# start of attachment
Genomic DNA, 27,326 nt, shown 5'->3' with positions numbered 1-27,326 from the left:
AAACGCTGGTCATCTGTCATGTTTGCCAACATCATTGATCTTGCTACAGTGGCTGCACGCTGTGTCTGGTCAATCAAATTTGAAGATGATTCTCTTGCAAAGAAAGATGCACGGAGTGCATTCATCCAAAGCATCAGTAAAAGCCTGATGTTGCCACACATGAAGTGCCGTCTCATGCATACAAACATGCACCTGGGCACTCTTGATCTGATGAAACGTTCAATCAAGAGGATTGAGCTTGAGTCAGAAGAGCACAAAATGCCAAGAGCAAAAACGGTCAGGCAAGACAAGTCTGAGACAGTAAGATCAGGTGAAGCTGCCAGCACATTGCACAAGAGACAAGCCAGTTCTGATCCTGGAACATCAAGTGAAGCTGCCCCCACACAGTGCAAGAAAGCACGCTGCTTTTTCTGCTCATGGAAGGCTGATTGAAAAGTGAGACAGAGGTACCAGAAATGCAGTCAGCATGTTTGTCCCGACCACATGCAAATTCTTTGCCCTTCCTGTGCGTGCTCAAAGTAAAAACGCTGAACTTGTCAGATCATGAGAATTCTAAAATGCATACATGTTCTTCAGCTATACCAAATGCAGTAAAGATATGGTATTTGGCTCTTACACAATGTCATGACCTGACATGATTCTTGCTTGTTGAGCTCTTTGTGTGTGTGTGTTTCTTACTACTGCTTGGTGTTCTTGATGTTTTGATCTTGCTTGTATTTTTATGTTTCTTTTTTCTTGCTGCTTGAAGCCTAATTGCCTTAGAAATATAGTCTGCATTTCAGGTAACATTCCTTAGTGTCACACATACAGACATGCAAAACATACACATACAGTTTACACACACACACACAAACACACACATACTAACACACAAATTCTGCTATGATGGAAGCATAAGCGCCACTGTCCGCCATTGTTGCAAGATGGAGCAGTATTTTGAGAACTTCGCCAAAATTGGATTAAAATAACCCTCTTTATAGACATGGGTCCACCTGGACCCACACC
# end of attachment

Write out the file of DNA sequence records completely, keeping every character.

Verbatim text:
Genomic DNA, 27,326 nt, shown 5'->3' with positions numbered 1-27,326 from the left:
AAACGCTGGTCATCTGTCATGTTTGCCAACATCATTGATCTTGCTACAGTGGCTGCACGCTGTGTCTGGTCAATCAAATTTGAAGATGATTCTCTTGCAAAGAAAGATGCACGGAGTGCATTCATCCAAAGCATCAGTAAAAGCCTGATGTTGCCACACATGAAGTGCCGTCTCATGCATACAAACATGCACCTGGGCACTCTTGATCTGATGAAACGTTCAATCAAGAGGATTGAGCTTGAGTCAGAAGAGCACAAAATGCCAAGAGCAAAAACGGTCAGGCAAGACAAGTCTGAGACAGTAAGATCAGGTGAAGCTGCCAGCACATTGCACAAGAGACAAGCCAGTTCTGATCCTGGAACATCAAGTGAAGCTGCCCCCACACAGTGCAAGAAAGCACGCTGCTTTTTCTGCTCATGGAAGGCTGATTGAAAAGTGAGACAGAGGTACCAGAAATGCAGTCAGCATGTTTGTCCCGACCACATGCAAATTCTTTGCCCTTCCTGTGCGTGCTCAAAGTAAAAACGCTGAACTTGTCAGATCATGAGAATTCTAAAATGCATACATGTTCTTCAGCTATACCAAATGCAGTAAAGATATGGTATTTGGCTCTTACACAATGTCATGACCTGACATGATTCTTGCTTGTTGAGCTCTTTGTGTGTGTGTGTTTCTTACTACTGCTTGGTGTTCTTGATGTTTTGATCTTGCTTGTATTTTTATGTTTCTTTTTTCTTGCTGCTTGAAGCCTAATTGCCTTAGAAATATAGTCTGCATTTCAGGTAACATTCCTTAGTGTCACACATACAGACATGCAAAACATACACATACAGTTTACACACACACACACAAACACACACATACTAACACACAAATTCTGCTATGATGGAAGCATAAGCGCCACTGTCCGCCATTGTTGCAAGATGGAGCAGTATTTTGAGAACTTCGCCAAAATTGGATTAAAATAACCCTCTTTATAGACATGGGTCCACCTGGACCCACACC